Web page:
Another problem is that you have to account for everyone effected by the outcome. This is hard to do because people are not always directly effected by the action. This can include people watching the evening news and see some crime committed. Therefore you would not be able to calculate and compare the pains. In my case with deciding to go out with my buddy instead of my girlfriend, it was evaluated by past experience on how she reacted. Saying all of this, experience sometimes helps, but does not always determine the effect of the action. Also, with the calculation, the time is not always there to do it in many situations. Nor is it possible to determine which action to do based on all of the people effected. It may be easier to account for all the people directly effected by the action, but to account for all of the indirectly effected people are often a hard task in any situation.
Utilitarianism states that everyone is effected equally by an outcome of an action. Back to my case, say if I went out with my girlfriend instead. Then just to say pretty much all of the night I would be wishing I were out with my friend. So I would be unhappy. My level of unhappiness might be greater than the level of unhappiness my girlfriend would go through if I did not go out with her. Just because weighing the fact that my friend might not come back for years is a long-term situation, while the effect of my girlfriends unhappiness is a short-term situation considering that I am making it up to her. Should the individual making the decision act out of his or her self-interest or not? In Utilitarianism you are to create the greatest happiness of the greatest number. In some cases either action would cause pain, but it is the level of pain that should be taken into account.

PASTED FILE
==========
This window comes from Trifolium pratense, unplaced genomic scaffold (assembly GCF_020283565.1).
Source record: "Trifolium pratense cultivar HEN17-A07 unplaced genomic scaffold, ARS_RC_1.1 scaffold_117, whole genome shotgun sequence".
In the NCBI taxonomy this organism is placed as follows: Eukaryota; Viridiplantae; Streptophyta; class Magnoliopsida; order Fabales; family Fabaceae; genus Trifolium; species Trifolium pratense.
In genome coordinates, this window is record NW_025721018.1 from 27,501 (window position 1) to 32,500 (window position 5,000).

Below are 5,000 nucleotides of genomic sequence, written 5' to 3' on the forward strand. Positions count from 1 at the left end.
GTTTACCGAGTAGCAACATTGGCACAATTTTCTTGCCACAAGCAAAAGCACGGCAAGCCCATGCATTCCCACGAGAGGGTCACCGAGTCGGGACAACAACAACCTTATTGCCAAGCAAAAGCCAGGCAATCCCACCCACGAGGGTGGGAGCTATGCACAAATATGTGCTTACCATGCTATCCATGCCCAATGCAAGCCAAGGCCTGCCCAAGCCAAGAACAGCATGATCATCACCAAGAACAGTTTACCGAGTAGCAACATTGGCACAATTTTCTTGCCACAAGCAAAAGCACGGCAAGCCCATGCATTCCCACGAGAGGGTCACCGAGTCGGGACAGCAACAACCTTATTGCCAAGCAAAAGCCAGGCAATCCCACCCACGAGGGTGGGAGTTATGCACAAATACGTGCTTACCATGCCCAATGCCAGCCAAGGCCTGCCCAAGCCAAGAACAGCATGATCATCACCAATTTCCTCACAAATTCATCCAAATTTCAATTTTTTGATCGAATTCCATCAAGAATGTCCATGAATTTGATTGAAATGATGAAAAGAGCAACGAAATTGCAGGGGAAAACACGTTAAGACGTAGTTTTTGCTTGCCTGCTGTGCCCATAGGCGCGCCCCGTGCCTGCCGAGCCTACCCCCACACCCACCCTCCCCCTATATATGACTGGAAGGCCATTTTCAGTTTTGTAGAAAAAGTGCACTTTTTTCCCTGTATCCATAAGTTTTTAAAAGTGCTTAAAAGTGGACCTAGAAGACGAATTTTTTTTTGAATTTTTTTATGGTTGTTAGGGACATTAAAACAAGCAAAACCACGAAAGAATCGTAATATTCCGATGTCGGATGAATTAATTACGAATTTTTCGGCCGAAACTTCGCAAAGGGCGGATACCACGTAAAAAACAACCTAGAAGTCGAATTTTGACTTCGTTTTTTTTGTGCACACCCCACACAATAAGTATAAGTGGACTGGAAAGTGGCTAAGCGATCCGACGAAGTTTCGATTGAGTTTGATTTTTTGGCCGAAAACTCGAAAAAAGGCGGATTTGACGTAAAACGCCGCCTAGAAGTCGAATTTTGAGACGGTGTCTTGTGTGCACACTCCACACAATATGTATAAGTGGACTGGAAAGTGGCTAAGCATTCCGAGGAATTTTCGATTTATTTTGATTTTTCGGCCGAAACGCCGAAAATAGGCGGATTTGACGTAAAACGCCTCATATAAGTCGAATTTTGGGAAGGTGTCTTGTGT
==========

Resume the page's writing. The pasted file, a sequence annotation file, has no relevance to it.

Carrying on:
One problem that I think is the matter with the greatest happiness principle is that it is totally focused on happiness with the absence of pain. What if I told you that you sometimes need pain to bring you happiness? For example if you never experience pain throughout your life, when will you know when pleasure comes along? Say for instance if a young boy always gets beat up after school by bullies, obviously he feels pain (not only physical but also mental), and failure. Just to say what if one day the bullies start picking on him and the young boy ended up beating them up. Point being the boy was always getting beat, so how would he feel pleasure? By one day beating them at there own game and winning.
In conclusion, overall there are some problems with the Utilitarianism theory, but it does pose well for how people should make decisions. In a society like ours it is important to generate happiness with the minimum amount of pain. There is too much hatred and violence in the world, if people would follow the Utilitarianism theory for the most part they sure would benefit from it.